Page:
In rehearsal for Considering Matthew Shepard, tears well inside a Montclair State choral rehearsal room as singers explore the life, death and legacy of Matthew Shepard.
It is an evocative score, and Professor Heather Buchanan, director of choral activities, conducts with sensitivity, tuned to the wide swings of emotions – fear and anger, tolerance and forgiveness – as the choir sings the genre-blending story of the gay college student beaten and left to die, tied to a prairie fence.
“Tears are fine,” she tells the nearly 180 featured performers from the Montclair State Chorale and Singers ensembles. “Don’t try to stop them, breathe and sing through it.”
In the six months the students have studied Considering Matthew Shepard, they have channeled the emotions the music elicits – both inside and outside this rehearsal space. “There’s a convergence of energy here,” says Sarah Peszka, a senior Music Education major from Philadelphia. “It’s turned everything upside down.”
On Sunday, December 8, their passions will be displayed in the regional premiere of Considering Matthew Shepard. It’s being presented in a completely full Alexander Kasser Theater (the afternoon concert at 3 p.m. will be available live online).
The three-part oratorio incorporates poems, passages from Shepard’s journal, interviews with his parents and newspaper reports. “It is a memorial, a reflection on society, a celebration of diversity, and a fight against hate,” explains Demetria Sardo, a graduate student in Music Therapy from River Edge, New Jersey. “We may be capable of hate, but we are more importantly also capable of patience, understanding, love and growth.”
This message has spilled out across campus, where the concert’s theme – #EraseHate – has become an extraordinary community-wide movement, addressing, Buchanan says, “the permissible climate of hate that is disturbingly evident in the world today.”
Fences are covered in notes of kindness, constructed by the student chapter of the American Choral Directors Association as reminders of the buck-rail fence in Laramie, Wyoming, where in 1998, Shepard was left to die. Shepard’s story is a lasting symbol of the gay rights movement and is being shared with LGBTQ groups at local high schools. Also being shared is curriculum on ways to introduce hate crime prevention. At Montclair State, a new campus organization, Musicians for Social Justice, hosted “friends-giving potluck” with students and faculty breaking bread to create a more inclusive, accepting world.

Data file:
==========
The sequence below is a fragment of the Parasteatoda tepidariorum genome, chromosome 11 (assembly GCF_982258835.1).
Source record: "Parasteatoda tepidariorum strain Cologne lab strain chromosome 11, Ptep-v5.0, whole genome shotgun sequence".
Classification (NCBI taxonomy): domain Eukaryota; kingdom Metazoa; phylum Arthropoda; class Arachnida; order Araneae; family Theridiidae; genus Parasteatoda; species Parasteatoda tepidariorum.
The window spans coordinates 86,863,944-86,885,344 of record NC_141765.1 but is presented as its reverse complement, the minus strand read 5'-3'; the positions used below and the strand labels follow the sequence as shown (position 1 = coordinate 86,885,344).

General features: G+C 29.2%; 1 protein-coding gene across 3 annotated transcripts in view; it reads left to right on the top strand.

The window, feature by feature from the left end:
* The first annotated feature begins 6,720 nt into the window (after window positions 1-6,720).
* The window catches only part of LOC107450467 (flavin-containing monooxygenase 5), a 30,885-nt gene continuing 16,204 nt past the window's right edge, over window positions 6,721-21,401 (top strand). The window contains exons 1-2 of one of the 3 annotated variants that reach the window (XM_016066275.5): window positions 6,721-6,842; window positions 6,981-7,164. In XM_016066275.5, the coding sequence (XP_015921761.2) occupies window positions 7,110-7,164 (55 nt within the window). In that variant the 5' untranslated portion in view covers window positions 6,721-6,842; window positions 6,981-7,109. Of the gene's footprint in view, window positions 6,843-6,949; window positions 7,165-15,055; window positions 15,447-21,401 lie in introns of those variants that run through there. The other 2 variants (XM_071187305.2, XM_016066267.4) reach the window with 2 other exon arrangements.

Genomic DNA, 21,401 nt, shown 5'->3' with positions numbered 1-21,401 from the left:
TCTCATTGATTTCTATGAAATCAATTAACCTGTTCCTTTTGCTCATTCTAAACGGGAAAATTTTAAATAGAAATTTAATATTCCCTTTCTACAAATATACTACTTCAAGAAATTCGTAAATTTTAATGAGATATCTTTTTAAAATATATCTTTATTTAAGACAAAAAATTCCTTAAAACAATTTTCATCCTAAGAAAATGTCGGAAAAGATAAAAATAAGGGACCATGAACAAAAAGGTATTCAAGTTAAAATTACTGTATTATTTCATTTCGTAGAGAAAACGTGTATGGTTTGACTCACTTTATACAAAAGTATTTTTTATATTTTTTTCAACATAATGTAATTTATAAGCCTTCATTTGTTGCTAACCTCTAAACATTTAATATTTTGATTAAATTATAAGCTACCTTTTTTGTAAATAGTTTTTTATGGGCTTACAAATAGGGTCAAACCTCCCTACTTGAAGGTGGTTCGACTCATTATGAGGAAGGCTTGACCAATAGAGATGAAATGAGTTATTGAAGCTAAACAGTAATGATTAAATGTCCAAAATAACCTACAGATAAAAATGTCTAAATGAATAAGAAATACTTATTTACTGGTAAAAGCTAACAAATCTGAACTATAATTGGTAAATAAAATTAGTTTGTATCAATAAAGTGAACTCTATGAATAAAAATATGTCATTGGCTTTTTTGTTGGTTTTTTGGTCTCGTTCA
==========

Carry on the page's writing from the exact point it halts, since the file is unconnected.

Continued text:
“There’s real discussions on important issues that still exist in our world and encouragement to come together and fix those issues,” says Nick Scafuto, a sophomore Music Education major from Martinsville, New Jersey.
Tackling the musical composition has been difficult, students say, because of the conflicting emotions and points of view expressed. “For every piece, Dr. Buchanan prompts us to think about the message we are sharing,” says Isaiah Bridges-Green, a senior Voice Performance major from Brooklyn, New York.
Conducting an especially poignant selection, Buchanan repeats a selection of text, “I leave the fence surrounded by beauty.” Then pausing, her words full of emotion, she shares what to her the composition reveals. “You want to forgive? You want people to forgive you? Forgive yourself. You want people to respect you? Respect yourself. That’s the whole point here.”
Composed by Craig Hella Johnson, chants, choral pieces, folk songs and solo pieces come together to tell Shepard’s story, says Sardo. “But while it visits some dark places, it triumphantly balances this with movements about comfort and hope.”
Buchanan has collaborated with director Karen Driscoll and pianist Steven W. Ryan, both adjunct faculty at the John J. Cali School of Music. Driscoll coaches the solo vocals and spoken recitation and has overseen the concerts’ multimedia visuals. The fence plays a prominent role. In the semi-staged performance, “it becomes an icon, a scene of the crime, a shrine for Matthew’s memory, and ultimately nothing at all as it is taken down,” says Justin McBurney, a senior Music Education major from Bridgewater, New Jersey.
With forgiveness and compassion for one another, regardless of race, gender, orientation or religion, central to the narrative, Considering Matthew Shepard asks listeners to reflect on – to consider – their own lives and beliefs. “A piece like this brings love and hope to many who may feel hopeless or helpless,” says Rebekah Kusher, a senior Vocal Performance major from Clifton, New Jersey.
“We all become confused, make mistakes and hurt others,” says Sardo. “There are parts of all of our hearts that we might not want to accept, things that we don’t want to see when we look at our reflections, and decisions that we regret making.”
“Only through love and unity can we instead erase hate,” Kusher says. “Only through love can we send the message that we are still here, we are still fighting and we will not be erased.”
That message, adds Buchanan, “will live long beyond these concerts.”
Considering Matthew Shepard is the semester finale to the John J. Cali School of Music “Signature Series.” The concert is a free public performance supported by a generous grant from the Keating Crawford Foundation. It is presented at Montclair State University in memory of Beatrice Crawford, a Montclair musician who was the director of two choral groups, The Madrigals and The Choraliers.
A film introduction has been created at the School of Communication and Media by Steve McCarthy, news producer, and Professor David Sanders. Cathy Renna, a longtime LGBTQ activist who works with the Matthew Shepard Foundation, will lead talkbacks after the performances.
Story by Marilyn Joyce Lehren